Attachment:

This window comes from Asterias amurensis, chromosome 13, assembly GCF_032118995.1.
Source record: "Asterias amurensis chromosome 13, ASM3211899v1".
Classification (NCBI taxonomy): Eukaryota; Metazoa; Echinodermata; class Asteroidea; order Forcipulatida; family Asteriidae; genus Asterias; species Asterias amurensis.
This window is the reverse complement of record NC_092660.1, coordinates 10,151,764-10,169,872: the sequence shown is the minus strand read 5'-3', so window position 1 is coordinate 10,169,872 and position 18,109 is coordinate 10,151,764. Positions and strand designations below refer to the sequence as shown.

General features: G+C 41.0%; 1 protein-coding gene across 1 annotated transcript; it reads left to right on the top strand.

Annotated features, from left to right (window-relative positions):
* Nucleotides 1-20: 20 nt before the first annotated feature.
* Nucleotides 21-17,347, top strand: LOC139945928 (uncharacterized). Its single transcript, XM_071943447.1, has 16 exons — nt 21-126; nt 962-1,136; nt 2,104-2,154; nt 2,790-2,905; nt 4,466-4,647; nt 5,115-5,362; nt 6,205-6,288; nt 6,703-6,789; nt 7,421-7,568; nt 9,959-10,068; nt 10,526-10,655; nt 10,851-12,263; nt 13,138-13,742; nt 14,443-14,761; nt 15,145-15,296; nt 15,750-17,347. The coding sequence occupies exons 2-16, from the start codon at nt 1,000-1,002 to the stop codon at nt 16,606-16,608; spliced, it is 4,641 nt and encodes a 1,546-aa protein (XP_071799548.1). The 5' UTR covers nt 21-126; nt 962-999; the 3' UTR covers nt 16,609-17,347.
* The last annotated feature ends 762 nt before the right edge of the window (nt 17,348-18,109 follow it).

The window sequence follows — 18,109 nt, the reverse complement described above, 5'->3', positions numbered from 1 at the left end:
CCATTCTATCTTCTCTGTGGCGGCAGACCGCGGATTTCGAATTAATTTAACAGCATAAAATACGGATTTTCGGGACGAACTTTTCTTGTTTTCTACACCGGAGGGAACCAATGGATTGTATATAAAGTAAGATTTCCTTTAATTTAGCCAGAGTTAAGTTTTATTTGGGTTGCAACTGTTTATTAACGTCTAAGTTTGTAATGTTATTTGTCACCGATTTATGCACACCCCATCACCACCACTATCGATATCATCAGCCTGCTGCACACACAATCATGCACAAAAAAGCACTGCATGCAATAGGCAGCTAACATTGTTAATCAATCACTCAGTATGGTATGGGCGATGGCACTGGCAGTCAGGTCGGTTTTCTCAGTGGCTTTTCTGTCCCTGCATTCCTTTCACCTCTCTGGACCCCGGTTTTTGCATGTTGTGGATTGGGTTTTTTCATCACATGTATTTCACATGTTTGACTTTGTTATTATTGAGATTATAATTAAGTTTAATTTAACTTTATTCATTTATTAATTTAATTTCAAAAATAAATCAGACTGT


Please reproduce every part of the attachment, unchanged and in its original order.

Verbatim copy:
This window comes from Asterias amurensis, chromosome 13, assembly GCF_032118995.1.
Source record: "Asterias amurensis chromosome 13, ASM3211899v1".
Classification (NCBI taxonomy): Eukaryota; Metazoa; Echinodermata; class Asteroidea; order Forcipulatida; family Asteriidae; genus Asterias; species Asterias amurensis.
This window is the reverse complement of record NC_092660.1, coordinates 10,151,764-10,169,872: the sequence shown is the minus strand read 5'-3', so window position 1 is coordinate 10,169,872 and position 18,109 is coordinate 10,151,764. Positions and strand designations below refer to the sequence as shown.

General features: G+C 41.0%; 1 protein-coding gene across 1 annotated transcript; it reads left to right on the top strand.

Annotated features, from left to right (window-relative positions):
* Nucleotides 1-20: 20 nt before the first annotated feature.
* Nucleotides 21-17,347, top strand: LOC139945928 (uncharacterized). Its single transcript, XM_071943447.1, has 16 exons — nt 21-126; nt 962-1,136; nt 2,104-2,154; nt 2,790-2,905; nt 4,466-4,647; nt 5,115-5,362; nt 6,205-6,288; nt 6,703-6,789; nt 7,421-7,568; nt 9,959-10,068; nt 10,526-10,655; nt 10,851-12,263; nt 13,138-13,742; nt 14,443-14,761; nt 15,145-15,296; nt 15,750-17,347. The coding sequence occupies exons 2-16, from the start codon at nt 1,000-1,002 to the stop codon at nt 16,606-16,608; spliced, it is 4,641 nt and encodes a 1,546-aa protein (XP_071799548.1). The 5' UTR covers nt 21-126; nt 962-999; the 3' UTR covers nt 16,609-17,347.
* The last annotated feature ends 762 nt before the right edge of the window (nt 17,348-18,109 follow it).

The window sequence follows — 18,109 nt, the reverse complement described above, 5'->3', positions numbered from 1 at the left end:
CCATTCTATCTTCTCTGTGGCGGCAGACCGCGGATTTCGAATTAATTTAACAGCATAAAATACGGATTTTCGGGACGAACTTTTCTTGTTTTCTACACCGGAGGGAACCAATGGATTGTATATAAAGTAAGATTTCCTTTAATTTAGCCAGAGTTAAGTTTTATTTGGGTTGCAACTGTTTATTAACGTCTAAGTTTGTAATGTTATTTGTCACCGATTTATGCACACCCCATCACCACCACTATCGATATCATCAGCCTGCTGCACACACAATCATGCACAAAAAAGCACTGCATGCAATAGGCAGCTAACATTGTTAATCAATCACTCAGTATGGTATGGGCGATGGCACTGGCAGTCAGGTCGGTTTTCTCAGTGGCTTTTCTGTCCCTGCATTCCTTTCACCTCTCTGGACCCCGGTTTTTGCATGTTGTGGATTGGGTTTTTTCATCACATGTATTTCACATGTTTGACTTTGTTATTATTGAGATTATAATTAAGTTTAATTTAACTTTATTCATTTATTAATTTAATTTCAAAAATAAATCAGACTGT